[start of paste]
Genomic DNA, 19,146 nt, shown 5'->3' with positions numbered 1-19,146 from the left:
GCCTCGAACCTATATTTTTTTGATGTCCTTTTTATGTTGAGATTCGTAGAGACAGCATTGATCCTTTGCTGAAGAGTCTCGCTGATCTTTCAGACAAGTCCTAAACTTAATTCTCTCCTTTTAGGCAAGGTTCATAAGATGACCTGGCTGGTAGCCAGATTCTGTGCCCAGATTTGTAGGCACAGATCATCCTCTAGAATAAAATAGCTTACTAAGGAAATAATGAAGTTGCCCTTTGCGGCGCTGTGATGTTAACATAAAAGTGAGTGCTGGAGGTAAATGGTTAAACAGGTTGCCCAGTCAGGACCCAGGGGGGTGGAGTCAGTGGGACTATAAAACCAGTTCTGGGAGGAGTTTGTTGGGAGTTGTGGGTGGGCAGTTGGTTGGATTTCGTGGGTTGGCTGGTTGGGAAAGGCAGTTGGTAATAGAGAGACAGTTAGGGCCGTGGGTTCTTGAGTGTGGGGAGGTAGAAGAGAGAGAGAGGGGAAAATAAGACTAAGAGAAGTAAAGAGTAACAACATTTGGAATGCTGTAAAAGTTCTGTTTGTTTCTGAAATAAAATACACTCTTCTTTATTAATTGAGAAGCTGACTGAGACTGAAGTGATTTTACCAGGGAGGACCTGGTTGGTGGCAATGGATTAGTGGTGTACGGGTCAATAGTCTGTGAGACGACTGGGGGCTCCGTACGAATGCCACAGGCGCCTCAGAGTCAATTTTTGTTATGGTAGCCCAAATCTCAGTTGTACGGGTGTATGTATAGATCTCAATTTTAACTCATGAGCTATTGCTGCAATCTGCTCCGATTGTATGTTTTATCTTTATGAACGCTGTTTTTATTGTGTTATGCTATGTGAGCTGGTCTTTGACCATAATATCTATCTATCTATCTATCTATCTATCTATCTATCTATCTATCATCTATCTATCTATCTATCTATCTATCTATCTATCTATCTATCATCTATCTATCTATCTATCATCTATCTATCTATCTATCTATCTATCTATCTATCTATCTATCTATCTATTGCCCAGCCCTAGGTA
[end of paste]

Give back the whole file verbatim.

Genomic DNA, 19,146 nt, shown 5'->3' with positions numbered 1-19,146 from the left:
GCCTCGAACCTATATTTTTTTGATGTCCTTTTTATGTTGAGATTCGTAGAGACAGCATTGATCCTTTGCTGAAGAGTCTCGCTGATCTTTCAGACAAGTCCTAAACTTAATTCTCTCCTTTTAGGCAAGGTTCATAAGATGACCTGGCTGGTAGCCAGATTCTGTGCCCAGATTTGTAGGCACAGATCATCCTCTAGAATAAAATAGCTTACTAAGGAAATAATGAAGTTGCCCTTTGCGGCGCTGTGATGTTAACATAAAAGTGAGTGCTGGAGGTAAATGGTTAAACAGGTTGCCCAGTCAGGACCCAGGGGGGTGGAGTCAGTGGGACTATAAAACCAGTTCTGGGAGGAGTTTGTTGGGAGTTGTGGGTGGGCAGTTGGTTGGATTTCGTGGGTTGGCTGGTTGGGAAAGGCAGTTGGTAATAGAGAGACAGTTAGGGCCGTGGGTTCTTGAGTGTGGGGAGGTAGAAGAGAGAGAGAGGGGAAAATAAGACTAAGAGAAGTAAAGAGTAACAACATTTGGAATGCTGTAAAAGTTCTGTTTGTTTCTGAAATAAAATACACTCTTCTTTATTAATTGAGAAGCTGACTGAGACTGAAGTGATTTTACCAGGGAGGACCTGGTTGGTGGCAATGGATTAGTGGTGTACGGGTCAATAGTCTGTGAGACGACTGGGGGCTCCGTACGAATGCCACAGGCGCCTCAGAGTCAATTTTTGTTATGGTAGCCCAAATCTCAGTTGTACGGGTGTATGTATAGATCTCAATTTTAACTCATGAGCTATTGCTGCAATCTGCTCCGATTGTATGTTTTATCTTTATGAACGCTGTTTTTATTGTGTTATGCTATGTGAGCTGGTCTTTGACCATAATATCTATCTATCTATCTATCTATCTATCTATCTATCTATCTATCATCTATCTATCTATCTATCTATCTATCTATCTATCTATCTATCATCTATCTATCTATCTATCATCTATCTATCTATCTATCTATCTATCTATCTATCTATCTATCTATCTATTGCCCAGCCCTAGGTA